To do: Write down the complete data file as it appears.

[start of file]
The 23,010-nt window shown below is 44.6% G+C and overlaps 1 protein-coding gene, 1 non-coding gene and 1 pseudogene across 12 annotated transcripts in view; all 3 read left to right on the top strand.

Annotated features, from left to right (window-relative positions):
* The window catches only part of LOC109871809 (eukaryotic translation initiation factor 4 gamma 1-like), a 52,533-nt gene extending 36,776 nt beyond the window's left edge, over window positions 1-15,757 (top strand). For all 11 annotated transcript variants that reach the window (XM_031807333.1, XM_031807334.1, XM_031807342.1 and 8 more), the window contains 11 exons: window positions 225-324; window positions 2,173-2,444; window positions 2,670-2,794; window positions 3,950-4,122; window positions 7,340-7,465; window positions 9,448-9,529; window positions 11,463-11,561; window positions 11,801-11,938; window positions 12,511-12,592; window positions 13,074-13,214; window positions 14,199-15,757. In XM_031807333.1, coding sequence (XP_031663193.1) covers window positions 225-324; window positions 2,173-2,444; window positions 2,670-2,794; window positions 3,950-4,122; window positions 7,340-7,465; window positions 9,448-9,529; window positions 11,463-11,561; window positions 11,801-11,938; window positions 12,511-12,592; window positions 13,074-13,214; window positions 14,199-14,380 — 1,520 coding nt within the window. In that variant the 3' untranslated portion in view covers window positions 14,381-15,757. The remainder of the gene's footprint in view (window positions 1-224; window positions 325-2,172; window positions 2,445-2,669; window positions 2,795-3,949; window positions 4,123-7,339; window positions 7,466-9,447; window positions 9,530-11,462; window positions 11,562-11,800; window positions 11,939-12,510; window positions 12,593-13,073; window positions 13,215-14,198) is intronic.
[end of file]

The 23,010-nt window shown below is 44.6% G+C and overlaps 1 protein-coding gene, 1 non-coding gene and 1 pseudogene across 12 annotated transcripts in view; all 3 read left to right on the top strand.

Annotated features, from left to right (window-relative positions):
* The window catches only part of LOC109871809 (eukaryotic translation initiation factor 4 gamma 1-like), a 52,533-nt gene extending 36,776 nt beyond the window's left edge, over window positions 1-15,757 (top strand). For all 11 annotated transcript variants that reach the window (XM_031807333.1, XM_031807334.1, XM_031807342.1 and 8 more), the window contains 11 exons: window positions 225-324; window positions 2,173-2,444; window positions 2,670-2,794; window positions 3,950-4,122; window positions 7,340-7,465; window positions 9,448-9,529; window positions 11,463-11,561; window positions 11,801-11,938; window positions 12,511-12,592; window positions 13,074-13,214; window positions 14,199-15,757. In XM_031807333.1, coding sequence (XP_031663193.1) covers window positions 225-324; window positions 2,173-2,444; window positions 2,670-2,794; window positions 3,950-4,122; window positions 7,340-7,465; window positions 9,448-9,529; window positions 11,463-11,561; window positions 11,801-11,938; window positions 12,511-12,592; window positions 13,074-13,214; window positions 14,199-14,380 — 1,520 coding nt within the window. In that variant the 3' untranslated portion in view covers window positions 14,381-15,757. The remainder of the gene's footprint in view (window positions 1-224; window positions 325-2,172; window positions 2,445-2,669; window positions 2,795-3,949; window positions 4,123-7,339; window positions 7,466-9,447; window positions 9,530-11,462; window positions 11,562-11,800; window positions 11,939-12,510; window positions 12,593-13,073; window positions 13,215-14,198) is intronic.